by Elaine Lau
Ten years after The Luminaries catapulted her to literary stardom, Man Booker prize-winning New Zealand author Eleanor Catton returns with Birnam Wood, a literary contemporary thriller that’s intelligent and zeitgeisty, but also incredibly gripping and entertaining.
Birnam Wood has it all – a cast of well-formed characters, a pacey, compelling plot, and writing that’s full of verve. The story is set in present-day New Zealand, and the Shakespeare-inspired moniker is the name of a guerilla gardening collective headed by Mira Bunting and her sensible sidekick, Shelley Noakes. The activist group grows food on unused land using scavenged materials, and what they don’t consume they sell. But five years on, the collective is still far from being financially self-sufficient.
When earthquakes trigger a landslide at the Korowai National Park, local entrepreneur Sir Owen Darvish and his wife Jill are forced to temporarily vacate their nearby farm. For Mira, the landslide is an opportunity, and she heads down to check out the place as a potential planting site. While there, Mira is caught unawares by mysterious tech mogul Robert Lemoine who tells her that he has secretly purchased the property from the Darvishes, and plans to build a doomsday bunker on the land. Intrigued by Mira and her efforts, the American billionaire unexpectedly offers to contribute $100,000 to Birnam Wood while also allowing them to cultivate the land. However, when Mira’s former flame and aspiring journalist Tony Gallo hears about this arrangement, he becomes immediately suspicious of Lemoine’s motives and sets out to investigate.
This satirical, social novel holds a mirror up to society with its examination of several issues including the prioritisation of profits over planet and the corresponding consequences; the prevalence and abuse of tracking technology; and the pervasive obsession with self-mythologising. It is replete with astute observations and wry commentary but stops short of being preachy or didactic. Catton actually draws from real people and events – for instance, Lemoine is partly modelled after billionaire Peter Thiel, whom the New Zealand government granted citizenship after spending a mere 12 days in the country.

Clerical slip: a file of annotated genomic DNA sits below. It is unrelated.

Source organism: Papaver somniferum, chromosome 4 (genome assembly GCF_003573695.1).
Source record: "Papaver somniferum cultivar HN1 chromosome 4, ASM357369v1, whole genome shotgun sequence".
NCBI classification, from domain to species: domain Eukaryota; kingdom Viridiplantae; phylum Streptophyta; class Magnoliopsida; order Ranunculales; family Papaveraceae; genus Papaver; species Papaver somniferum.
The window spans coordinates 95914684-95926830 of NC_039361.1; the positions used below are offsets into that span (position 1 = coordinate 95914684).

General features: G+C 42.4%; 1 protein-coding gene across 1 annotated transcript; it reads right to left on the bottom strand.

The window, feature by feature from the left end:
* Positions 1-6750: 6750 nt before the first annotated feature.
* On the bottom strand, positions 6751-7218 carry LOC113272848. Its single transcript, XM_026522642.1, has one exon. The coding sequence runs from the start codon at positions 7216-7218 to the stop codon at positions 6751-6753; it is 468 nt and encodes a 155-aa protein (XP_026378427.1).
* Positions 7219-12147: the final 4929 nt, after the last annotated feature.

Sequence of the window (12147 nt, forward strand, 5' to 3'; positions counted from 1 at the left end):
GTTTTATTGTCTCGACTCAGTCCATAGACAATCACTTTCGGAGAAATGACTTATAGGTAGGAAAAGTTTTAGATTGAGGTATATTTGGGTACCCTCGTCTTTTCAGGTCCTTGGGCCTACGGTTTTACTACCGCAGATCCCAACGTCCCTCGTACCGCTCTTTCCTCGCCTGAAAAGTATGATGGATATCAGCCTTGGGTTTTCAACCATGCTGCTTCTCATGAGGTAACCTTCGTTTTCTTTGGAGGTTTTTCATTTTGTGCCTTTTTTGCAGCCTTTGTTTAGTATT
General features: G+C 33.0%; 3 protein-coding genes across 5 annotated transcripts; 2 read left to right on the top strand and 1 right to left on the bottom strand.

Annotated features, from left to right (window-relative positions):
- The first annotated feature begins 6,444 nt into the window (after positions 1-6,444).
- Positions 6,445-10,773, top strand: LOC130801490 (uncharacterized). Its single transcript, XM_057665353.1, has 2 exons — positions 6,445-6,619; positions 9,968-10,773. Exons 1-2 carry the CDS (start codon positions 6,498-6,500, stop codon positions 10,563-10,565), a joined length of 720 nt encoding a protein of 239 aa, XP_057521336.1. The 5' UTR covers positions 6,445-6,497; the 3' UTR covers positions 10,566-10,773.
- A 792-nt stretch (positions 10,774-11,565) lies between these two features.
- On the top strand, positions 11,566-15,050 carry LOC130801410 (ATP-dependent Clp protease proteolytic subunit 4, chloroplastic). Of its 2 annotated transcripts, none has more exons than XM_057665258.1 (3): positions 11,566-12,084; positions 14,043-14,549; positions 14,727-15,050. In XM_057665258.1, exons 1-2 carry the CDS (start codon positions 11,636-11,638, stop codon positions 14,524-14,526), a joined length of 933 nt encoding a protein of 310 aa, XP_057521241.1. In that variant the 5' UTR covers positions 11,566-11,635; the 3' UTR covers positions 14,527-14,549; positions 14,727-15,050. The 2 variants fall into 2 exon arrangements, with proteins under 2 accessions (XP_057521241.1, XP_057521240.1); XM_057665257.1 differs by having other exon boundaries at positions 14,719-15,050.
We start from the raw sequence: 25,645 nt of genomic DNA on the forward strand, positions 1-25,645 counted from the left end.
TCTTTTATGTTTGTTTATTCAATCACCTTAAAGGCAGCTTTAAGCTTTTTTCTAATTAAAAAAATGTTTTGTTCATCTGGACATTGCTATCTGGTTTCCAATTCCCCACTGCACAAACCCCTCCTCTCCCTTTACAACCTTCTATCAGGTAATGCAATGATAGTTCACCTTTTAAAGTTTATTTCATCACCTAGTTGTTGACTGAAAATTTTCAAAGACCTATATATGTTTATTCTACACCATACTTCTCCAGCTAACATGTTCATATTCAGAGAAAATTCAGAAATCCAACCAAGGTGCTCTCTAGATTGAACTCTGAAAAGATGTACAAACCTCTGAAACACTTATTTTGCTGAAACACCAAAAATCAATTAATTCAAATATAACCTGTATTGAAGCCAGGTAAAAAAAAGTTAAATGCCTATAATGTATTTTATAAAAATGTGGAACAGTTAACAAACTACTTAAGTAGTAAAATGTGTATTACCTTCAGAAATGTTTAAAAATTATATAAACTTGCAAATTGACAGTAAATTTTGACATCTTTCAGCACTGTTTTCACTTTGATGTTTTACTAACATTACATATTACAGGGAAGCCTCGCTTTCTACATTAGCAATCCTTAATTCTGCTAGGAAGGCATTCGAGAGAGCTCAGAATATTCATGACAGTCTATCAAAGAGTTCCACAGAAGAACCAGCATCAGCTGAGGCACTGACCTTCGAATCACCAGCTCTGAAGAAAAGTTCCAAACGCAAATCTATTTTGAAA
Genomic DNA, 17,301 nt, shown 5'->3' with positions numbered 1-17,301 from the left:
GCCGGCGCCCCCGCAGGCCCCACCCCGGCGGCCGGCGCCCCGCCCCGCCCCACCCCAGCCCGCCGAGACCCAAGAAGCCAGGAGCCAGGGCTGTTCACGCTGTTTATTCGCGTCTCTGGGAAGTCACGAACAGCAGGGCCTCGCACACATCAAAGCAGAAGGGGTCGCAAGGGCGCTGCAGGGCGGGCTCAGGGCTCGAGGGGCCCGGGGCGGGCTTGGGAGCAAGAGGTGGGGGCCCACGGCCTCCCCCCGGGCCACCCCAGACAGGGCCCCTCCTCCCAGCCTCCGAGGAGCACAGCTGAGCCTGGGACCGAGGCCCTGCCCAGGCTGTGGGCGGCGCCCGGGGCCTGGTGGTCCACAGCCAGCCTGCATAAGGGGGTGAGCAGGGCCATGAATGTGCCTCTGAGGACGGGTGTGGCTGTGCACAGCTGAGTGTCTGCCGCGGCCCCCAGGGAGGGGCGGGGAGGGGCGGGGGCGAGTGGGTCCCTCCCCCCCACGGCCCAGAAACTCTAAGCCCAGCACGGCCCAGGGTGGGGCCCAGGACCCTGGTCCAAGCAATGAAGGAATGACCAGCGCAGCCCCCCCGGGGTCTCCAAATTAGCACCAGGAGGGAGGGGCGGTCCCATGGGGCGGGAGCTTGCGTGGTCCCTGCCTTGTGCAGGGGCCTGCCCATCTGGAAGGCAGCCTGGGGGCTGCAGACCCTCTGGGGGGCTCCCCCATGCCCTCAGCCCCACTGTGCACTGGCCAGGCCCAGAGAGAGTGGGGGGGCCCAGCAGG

But this is also an intimate novel where perspectives alternate between Mira, Shelley, the Darvishes, Lemoine, and Tony. Catton has an uncanny talent for writing interiority, and the result is multi-dimensional characters that practically leap off the page. We discover that, for instance, Mira and Lemoine are actually more alike than would seem. Both are conceited – Mira “was long accustomed to being thought the liveliest and most original thinker of any company in which she found herself”, whereas Lemoine “loved to wonder at his own motivations, to marvel at his own eccentric mind, to evaluate himself in the second person, and then even more deliciously, in the third”. The crusading millennial and the conniving billionaire are equally Machiavellian in their approach to obtaining what they want.
I thoroughly enjoyed this darkly comic novel with its Shakespearean overtones, vivid characters and intricate plotting punctuated by zingy dialogue. I became invested from the get-go and couldn’t wait to find out what happened next as the story built to a heart-thumping crescendo. Catton has written an immersive story that you can really sink your teeth into but that also asks urgent questions about the way we are today.
Birnam Wood is available in-store and online. Special thanks to Meora at Pansing Distribution for the review copy of the book.